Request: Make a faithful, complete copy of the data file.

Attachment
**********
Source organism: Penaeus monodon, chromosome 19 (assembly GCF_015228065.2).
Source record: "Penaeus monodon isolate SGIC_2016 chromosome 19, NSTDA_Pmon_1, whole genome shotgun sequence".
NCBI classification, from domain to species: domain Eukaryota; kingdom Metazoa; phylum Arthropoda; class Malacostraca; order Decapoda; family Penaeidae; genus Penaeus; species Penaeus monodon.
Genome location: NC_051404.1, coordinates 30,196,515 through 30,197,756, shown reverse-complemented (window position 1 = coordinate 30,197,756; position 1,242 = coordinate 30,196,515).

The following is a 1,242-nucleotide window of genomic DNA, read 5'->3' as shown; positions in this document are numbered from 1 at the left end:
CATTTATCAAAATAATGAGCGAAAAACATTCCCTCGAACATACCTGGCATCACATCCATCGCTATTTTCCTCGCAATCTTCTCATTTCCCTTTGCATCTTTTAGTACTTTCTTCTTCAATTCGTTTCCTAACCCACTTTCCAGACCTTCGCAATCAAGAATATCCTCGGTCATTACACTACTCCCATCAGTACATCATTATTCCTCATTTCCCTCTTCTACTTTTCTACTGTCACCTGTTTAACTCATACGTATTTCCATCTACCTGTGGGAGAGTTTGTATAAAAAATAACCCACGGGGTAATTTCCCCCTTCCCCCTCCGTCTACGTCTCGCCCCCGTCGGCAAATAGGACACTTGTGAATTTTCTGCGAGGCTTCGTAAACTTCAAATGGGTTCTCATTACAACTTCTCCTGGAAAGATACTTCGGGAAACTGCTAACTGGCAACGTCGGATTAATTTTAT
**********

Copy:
Source organism: Penaeus monodon, chromosome 19 (assembly GCF_015228065.2).
Source record: "Penaeus monodon isolate SGIC_2016 chromosome 19, NSTDA_Pmon_1, whole genome shotgun sequence".
NCBI classification, from domain to species: domain Eukaryota; kingdom Metazoa; phylum Arthropoda; class Malacostraca; order Decapoda; family Penaeidae; genus Penaeus; species Penaeus monodon.
Genome location: NC_051404.1, coordinates 30,196,515 through 30,197,756, shown reverse-complemented (window position 1 = coordinate 30,197,756; position 1,242 = coordinate 30,196,515).

The following is a 1,242-nucleotide window of genomic DNA, read 5'->3' as shown; positions in this document are numbered from 1 at the left end:
CATTTATCAAAATAATGAGCGAAAAACATTCCCTCGAACATACCTGGCATCACATCCATCGCTATTTTCCTCGCAATCTTCTCATTTCCCTTTGCATCTTTTAGTACTTTCTTCTTCAATTCGTTTCCTAACCCACTTTCCAGACCTTCGCAATCAAGAATATCCTCGGTCATTACACTACTCCCATCAGTACATCATTATTCCTCATTTCCCTCTTCTACTTTTCTACTGTCACCTGTTTAACTCATACGTATTTCCATCTACCTGTGGGAGAGTTTGTATAAAAAATAACCCACGGGGTAATTTCCCCCTTCCCCCTCCGTCTACGTCTCGCCCCCGTCGGCAAATAGGACACTTGTGAATTTTCTGCGAGGCTTCGTAAACTTCAAATGGGTTCTCATTACAACTTCTCCTGGAAAGATACTTCGGGAAACTGCTAACTGGCAACGTCGGATTAATTTTAT